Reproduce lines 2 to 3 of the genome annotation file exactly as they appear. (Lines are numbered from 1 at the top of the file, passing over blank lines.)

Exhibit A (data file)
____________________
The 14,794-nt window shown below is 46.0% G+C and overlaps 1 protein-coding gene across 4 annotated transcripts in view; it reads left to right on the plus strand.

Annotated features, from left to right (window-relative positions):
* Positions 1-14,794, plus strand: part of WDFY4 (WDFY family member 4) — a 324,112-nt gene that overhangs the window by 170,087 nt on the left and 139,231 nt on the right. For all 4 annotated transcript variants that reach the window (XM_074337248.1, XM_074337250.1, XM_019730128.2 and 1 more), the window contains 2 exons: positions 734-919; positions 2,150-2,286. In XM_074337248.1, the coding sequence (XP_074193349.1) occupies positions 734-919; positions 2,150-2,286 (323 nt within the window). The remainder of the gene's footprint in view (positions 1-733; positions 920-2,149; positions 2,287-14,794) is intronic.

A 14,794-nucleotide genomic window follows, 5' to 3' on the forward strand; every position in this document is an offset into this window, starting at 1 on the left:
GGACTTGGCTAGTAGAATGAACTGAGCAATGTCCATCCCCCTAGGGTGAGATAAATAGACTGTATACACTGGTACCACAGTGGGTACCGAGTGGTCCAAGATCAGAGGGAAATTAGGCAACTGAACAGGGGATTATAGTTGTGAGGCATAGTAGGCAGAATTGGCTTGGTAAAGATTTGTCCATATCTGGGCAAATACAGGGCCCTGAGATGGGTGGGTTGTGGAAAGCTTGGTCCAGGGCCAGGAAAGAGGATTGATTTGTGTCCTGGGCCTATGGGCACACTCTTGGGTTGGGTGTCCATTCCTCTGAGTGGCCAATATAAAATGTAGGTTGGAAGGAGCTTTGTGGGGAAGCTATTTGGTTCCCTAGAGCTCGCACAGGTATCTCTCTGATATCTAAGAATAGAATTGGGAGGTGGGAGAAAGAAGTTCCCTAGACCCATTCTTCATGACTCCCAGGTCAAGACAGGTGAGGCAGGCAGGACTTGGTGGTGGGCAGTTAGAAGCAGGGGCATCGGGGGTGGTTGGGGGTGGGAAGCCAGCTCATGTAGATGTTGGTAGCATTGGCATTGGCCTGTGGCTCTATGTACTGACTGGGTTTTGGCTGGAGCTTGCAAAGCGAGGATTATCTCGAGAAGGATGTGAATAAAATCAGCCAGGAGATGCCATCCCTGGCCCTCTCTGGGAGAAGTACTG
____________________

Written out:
Annotated features, from left to right (window-relative positions):
* Positions 1-14,794, plus strand: part of WDFY4 (WDFY family member 4) — a 324,112-nt gene that overhangs the window by 170,087 nt on the left and 139,231 nt on the right. For all 4 annotated transcript variants that reach the window (XM_074337248.1, XM_074337250.1, XM_019730128.2 and 1 more), the window contains 2 exons: positions 734-919; positions 2,150-2,286. In XM_074337248.1, the coding sequence (XP_074193349.1) occupies positions 734-919; positions 2,150-2,286 (323 nt within the window). The remainder of the gene's footprint in view (positions 1-733; positions 920-2,149; positions 2,287-14,794) is intronic.